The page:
Study Abroad You’ll have the opportunity to apply anthropological skills you’ve learned in the classroom to real-world settings by participating in semester-long programs in countries such as Japan, Ireland, and Brazil as well as short-term field studies in Guatemala, Morocco, and Mexico, and a summer internship in Uganda.
Community Engagement We work with numerous community partners, giving our students the chance to engage in important social issues, like farmworkers’ rights, voting rights, undocumented immigrants, LGBTQ youth, and health inequities.
Our faculty members work in close partnership with our students and the area’s premier institutions. They foster deep, meaningful, insightful class discussions to provide context for various social issues. With a broad range of specializations, our faculty enhance learning through close mentorship.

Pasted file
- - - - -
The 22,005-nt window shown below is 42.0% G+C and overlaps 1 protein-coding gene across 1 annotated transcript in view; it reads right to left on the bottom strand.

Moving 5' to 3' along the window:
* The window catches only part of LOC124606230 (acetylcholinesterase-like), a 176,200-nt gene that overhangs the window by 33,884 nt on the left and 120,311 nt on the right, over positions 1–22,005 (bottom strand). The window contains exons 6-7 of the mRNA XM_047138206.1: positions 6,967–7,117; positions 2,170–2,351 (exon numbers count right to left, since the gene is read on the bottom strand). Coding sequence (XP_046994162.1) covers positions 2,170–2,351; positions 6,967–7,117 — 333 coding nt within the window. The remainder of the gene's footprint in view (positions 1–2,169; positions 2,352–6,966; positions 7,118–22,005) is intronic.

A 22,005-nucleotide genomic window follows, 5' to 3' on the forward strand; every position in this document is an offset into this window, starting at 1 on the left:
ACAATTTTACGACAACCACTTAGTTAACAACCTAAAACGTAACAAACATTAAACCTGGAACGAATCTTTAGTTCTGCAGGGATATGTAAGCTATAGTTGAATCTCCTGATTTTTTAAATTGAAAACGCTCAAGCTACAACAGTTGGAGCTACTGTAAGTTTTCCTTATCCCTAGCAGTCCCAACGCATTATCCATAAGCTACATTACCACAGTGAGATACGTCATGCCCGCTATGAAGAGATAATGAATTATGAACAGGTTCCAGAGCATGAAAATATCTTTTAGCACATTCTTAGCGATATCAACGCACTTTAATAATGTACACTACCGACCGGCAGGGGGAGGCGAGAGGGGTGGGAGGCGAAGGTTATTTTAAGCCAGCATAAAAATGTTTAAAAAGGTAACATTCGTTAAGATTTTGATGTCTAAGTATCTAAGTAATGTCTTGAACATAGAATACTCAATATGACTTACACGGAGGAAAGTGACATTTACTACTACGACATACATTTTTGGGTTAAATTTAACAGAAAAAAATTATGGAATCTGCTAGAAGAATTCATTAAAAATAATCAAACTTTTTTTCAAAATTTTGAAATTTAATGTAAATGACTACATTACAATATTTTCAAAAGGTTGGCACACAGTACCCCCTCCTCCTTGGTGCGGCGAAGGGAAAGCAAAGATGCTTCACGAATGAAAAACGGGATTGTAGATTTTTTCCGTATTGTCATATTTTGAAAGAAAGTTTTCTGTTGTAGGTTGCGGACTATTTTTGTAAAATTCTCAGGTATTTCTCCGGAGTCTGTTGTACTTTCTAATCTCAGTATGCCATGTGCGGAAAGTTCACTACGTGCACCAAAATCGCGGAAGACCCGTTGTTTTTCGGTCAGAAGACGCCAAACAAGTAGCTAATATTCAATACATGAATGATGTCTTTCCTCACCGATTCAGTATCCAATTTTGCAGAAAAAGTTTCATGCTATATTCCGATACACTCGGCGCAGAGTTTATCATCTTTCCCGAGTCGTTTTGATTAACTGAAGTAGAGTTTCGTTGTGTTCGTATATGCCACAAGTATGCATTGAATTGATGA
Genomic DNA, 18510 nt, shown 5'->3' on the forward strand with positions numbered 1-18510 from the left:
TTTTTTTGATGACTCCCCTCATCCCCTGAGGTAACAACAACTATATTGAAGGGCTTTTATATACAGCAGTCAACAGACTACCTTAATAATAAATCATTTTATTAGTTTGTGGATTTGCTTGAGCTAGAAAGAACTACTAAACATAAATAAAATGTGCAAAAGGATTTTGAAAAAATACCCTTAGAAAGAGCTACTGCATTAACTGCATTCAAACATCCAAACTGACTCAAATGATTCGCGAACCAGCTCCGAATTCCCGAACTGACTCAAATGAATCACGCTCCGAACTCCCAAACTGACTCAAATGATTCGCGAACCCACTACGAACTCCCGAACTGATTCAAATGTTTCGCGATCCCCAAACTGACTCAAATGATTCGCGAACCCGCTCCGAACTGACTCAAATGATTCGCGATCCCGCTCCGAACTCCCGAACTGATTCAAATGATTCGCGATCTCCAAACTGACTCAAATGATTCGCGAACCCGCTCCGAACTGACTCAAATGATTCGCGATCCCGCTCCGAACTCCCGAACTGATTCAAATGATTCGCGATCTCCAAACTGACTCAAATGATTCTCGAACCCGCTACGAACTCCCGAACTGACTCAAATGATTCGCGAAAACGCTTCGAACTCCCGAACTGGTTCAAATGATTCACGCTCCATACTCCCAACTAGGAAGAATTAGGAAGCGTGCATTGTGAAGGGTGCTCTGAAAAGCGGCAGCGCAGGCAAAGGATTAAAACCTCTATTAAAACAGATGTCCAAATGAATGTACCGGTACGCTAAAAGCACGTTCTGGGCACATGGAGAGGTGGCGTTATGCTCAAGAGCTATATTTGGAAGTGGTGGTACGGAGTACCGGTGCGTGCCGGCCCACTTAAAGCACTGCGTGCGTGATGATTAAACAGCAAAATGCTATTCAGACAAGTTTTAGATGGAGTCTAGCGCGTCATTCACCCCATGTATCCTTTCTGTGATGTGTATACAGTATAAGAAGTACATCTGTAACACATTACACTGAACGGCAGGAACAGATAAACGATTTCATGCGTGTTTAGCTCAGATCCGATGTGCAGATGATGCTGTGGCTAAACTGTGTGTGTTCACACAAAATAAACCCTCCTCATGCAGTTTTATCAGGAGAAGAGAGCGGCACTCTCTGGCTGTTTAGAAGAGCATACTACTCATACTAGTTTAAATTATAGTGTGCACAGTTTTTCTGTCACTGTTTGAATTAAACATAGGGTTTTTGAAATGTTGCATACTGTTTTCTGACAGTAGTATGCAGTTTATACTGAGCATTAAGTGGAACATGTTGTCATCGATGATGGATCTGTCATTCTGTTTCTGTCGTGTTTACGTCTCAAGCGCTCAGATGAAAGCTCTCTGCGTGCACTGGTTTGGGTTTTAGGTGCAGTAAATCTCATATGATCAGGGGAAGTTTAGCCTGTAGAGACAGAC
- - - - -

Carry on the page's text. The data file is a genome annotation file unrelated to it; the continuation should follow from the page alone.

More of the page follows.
Department of Anthropology
Shan-Estelle Brown, PhD
Associate Professor of Anthropology
Research interests: Medical anthropology, patient-provider relationship, health disparities, chronic illness, self-treatment, global health
Zack Gilmore, PhD
Assistant Professor of Anthropology
Research interests: Anthropological archaeology, pre-Columbian Florida and American Southeast, shell mounds, early pottery technology and exchange
Rachel Newcomb, PhD
Professor of Anthropology
Research interests: Cultural and applied/public anthropology, Middle East and North Africa, gender, Islam, globalization, immigration, and food studies
Ashley Kistler, PhD
Professor of Anthropology
Research interests: Cultural, linguistic, and public anthropology, Mesoamerica, Maya culture, gender, cultural revitalization, identity, and immigration